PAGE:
Google Assistant is constantly growing its accessibility features, whether it improves its real-time interpreter skills or expands its hand-free capabilities. And starting today, users can ask Google to read web pages aloud to them.
Whenever a web article is open on your browser in your Android phone, you can say, “Hey Google, read it” or “Hi Google, read this page” and Google Assistant will narrate the published content on that web page. According to Google's announcement (opens in new tab), the skill highlights the advanced text-to-speech technology it previewed at CES.
The skill lets you determine the pace at which Google reads, and helps you follow along with highlighted text as the pages autoscrolls. Google Assistant can also translate the page from the language it was written it to your language of choice.
Google says this feature could come in handy when you're tired and want to give your eyes a screen break, or if you're traveling and want local news translated for you. Users all around the world can benefit and learn from the new skill, which supports translation support for 42 languages.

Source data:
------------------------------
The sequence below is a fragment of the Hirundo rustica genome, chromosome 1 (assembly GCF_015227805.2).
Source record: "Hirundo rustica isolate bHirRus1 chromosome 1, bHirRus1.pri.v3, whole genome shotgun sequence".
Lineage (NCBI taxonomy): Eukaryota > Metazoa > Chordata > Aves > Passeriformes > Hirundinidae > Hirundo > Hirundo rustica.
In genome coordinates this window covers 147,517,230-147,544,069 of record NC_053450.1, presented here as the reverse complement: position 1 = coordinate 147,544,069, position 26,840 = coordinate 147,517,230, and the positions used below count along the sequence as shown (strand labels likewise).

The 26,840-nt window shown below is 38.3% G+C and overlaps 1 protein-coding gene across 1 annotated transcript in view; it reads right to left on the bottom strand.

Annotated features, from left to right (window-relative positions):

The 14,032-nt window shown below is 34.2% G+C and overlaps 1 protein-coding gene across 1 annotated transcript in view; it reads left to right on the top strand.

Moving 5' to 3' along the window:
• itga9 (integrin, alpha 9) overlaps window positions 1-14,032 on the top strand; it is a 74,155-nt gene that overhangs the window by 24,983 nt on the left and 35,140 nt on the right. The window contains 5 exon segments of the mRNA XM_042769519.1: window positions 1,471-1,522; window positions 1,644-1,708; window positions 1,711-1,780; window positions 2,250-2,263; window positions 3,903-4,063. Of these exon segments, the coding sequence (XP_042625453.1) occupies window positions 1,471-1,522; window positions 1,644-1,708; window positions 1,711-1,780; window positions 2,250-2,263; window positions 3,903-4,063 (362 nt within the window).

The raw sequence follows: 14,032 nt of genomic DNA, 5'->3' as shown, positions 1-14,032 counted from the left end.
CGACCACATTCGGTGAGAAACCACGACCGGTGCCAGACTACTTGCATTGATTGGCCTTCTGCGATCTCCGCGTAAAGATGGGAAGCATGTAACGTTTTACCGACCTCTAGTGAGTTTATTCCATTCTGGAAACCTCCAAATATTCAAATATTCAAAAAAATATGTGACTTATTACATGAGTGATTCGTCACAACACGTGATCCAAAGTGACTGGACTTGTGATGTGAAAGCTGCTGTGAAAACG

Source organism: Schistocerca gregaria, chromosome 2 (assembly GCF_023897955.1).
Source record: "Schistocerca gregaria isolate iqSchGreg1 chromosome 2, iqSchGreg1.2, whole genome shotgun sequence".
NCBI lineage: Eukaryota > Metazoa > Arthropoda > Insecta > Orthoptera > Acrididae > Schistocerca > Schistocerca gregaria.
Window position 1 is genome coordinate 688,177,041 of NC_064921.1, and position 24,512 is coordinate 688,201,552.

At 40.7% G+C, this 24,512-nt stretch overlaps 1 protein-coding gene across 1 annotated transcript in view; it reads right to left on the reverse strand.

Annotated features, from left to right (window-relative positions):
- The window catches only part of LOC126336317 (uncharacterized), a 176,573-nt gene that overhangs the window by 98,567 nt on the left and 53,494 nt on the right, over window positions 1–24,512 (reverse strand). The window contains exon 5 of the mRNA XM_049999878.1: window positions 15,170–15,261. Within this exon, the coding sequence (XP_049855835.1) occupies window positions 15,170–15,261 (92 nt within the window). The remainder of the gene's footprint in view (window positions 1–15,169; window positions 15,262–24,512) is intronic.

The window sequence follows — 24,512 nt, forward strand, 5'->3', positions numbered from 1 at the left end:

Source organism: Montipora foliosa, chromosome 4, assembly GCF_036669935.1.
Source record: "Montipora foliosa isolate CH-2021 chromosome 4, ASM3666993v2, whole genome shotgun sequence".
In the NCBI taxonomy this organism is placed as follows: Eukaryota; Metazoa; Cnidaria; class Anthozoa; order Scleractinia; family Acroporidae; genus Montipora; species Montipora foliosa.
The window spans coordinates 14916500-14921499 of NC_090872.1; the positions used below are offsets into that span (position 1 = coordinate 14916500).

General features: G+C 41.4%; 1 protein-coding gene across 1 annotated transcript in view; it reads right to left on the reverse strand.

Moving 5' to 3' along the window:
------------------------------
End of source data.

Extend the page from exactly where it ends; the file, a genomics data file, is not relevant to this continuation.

Saying “read it” can also offer better web access to users with reading or visual impairments. Google says the skill is a "voice-first experience," meaning users shouldn't have to touch their screen much to make it work.
There's no word yet on when this skill could come to more devices. In the past, however, Google Assistant features have expanded to iOS devices after a period of time.
Google Assistant was already some ways ahead of Alexa in terms of accessibility features, and today's addition widens the gap even further.